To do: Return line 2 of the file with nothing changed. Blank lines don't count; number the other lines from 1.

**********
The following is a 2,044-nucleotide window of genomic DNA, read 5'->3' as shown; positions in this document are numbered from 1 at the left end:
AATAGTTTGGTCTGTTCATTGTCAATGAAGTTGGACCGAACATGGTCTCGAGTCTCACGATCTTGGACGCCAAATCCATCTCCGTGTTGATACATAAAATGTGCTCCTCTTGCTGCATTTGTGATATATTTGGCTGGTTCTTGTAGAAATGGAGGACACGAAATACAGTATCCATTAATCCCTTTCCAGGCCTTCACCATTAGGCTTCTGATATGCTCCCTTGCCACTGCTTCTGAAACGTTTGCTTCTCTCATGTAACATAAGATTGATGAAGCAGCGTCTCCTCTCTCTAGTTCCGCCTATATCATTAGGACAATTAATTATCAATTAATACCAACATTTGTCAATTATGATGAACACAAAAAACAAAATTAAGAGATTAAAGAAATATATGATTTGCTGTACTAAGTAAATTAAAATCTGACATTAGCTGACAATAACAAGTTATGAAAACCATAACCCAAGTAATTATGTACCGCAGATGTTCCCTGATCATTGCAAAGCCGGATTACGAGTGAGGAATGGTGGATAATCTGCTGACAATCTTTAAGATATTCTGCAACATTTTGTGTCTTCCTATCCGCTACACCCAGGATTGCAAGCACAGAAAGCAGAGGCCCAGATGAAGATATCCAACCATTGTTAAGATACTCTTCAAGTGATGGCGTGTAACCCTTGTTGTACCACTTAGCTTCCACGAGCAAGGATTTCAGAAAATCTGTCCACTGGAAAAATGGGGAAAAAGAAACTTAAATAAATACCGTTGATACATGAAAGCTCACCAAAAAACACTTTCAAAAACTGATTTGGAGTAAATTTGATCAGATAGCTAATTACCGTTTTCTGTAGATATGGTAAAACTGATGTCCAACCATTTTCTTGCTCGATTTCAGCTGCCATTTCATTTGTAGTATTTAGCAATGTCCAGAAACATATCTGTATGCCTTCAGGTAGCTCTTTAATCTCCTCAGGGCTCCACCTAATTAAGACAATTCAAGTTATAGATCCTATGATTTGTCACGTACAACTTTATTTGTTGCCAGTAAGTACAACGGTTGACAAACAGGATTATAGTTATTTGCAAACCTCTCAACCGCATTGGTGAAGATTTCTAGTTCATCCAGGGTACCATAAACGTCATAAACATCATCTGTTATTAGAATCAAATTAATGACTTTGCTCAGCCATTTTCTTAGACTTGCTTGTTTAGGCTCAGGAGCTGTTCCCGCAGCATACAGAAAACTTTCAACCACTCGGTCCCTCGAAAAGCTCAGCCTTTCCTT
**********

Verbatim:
AATAGTTTGGTCTGTTCATTGTCAATGAAGTTGGACCGAACATGGTCTCGAGTCTCACGATCTTGGACGCCAAATCCATCTCCGTGTTGATACATAAAATGTGCTCCTCTTGCTGCATTTGTGATATATTTGGCTGGTTCTTGTAGAAATGGAGGACACGAAATACAGTATCCATTAATCCCTTTCCAGGCCTTCACCATTAGGCTTCTGATATGCTCCCTTGCCACTGCTTCTGAAACGTTTGCTTCTCTCATGTAACATAAGATTGATGAAGCAGCGTCTCCTCTCTCTAGTTCCGCCTATATCATTAGGACAATTAATTATCAATTAATACCAACATTTGTCAATTATGATGAACACAAAAAACAAAATTAAGAGATTAAAGAAATATATGATTTGCTGTACTAAGTAAATTAAAATCTGACATTAGCTGACAATAACAAGTTATGAAAACCATAACCCAAGTAATTATGTACCGCAGATGTTCCCTGATCATTGCAAAGCCGGATTACGAGTGAGGAATGGTGGATAATCTGCTGACAATCTTTAAGATATTCTGCAACATTTTGTGTCTTCCTATCCGCTACACCCAGGATTGCAAGCACAGAAAGCAGAGGCCCAGATGAAGATATCCAACCATTGTTAAGATACTCTTCAAGTGATGGCGTGTAACCCTTGTTGTACCACTTAGCTTCCACGAGCAAGGATTTCAGAAAATCTGTCCACTGGAAAAATGGGGAAAAAGAAACTTAAATAAATACCGTTGATACATGAAAGCTCACCAAAAAACACTTTCAAAAACTGATTTGGAGTAAATTTGATCAGATAGCTAATTACCGTTTTCTGTAGATATGGTAAAACTGATGTCCAACCATTTTCTTGCTCGATTTCAGCTGCCATTTCATTTGTAGTATTTAGCAATGTCCAGAAACATATCTGTATGCCTTCAGGTAGCTCTTTAATCTCCTCAGGGCTCCACCTAATTAAGACAATTCAAGTTATAGATCCTATGATTTGTCACGTACAACTTTATTTGTTGCCAGTAAGTACAACGGTTGACAAACAGGATTATAGTTATTTGCAAACCTCTCAACCGCATTGGTGAAGATTTCTAGTTCATCCAGGGTACCATAAACGTCATAAACATCATCTGTTATTAGAATCAAATTAATGACTTTGCTCAGCCATTTTCTTAGACTTGCTTGTTTAGGCTCAGGAGCTGTTCCCGCAGCATACAGAAAACTTTCAACCACTCGGTCCCTCGAAAAGCTCAGCCTTTCCTT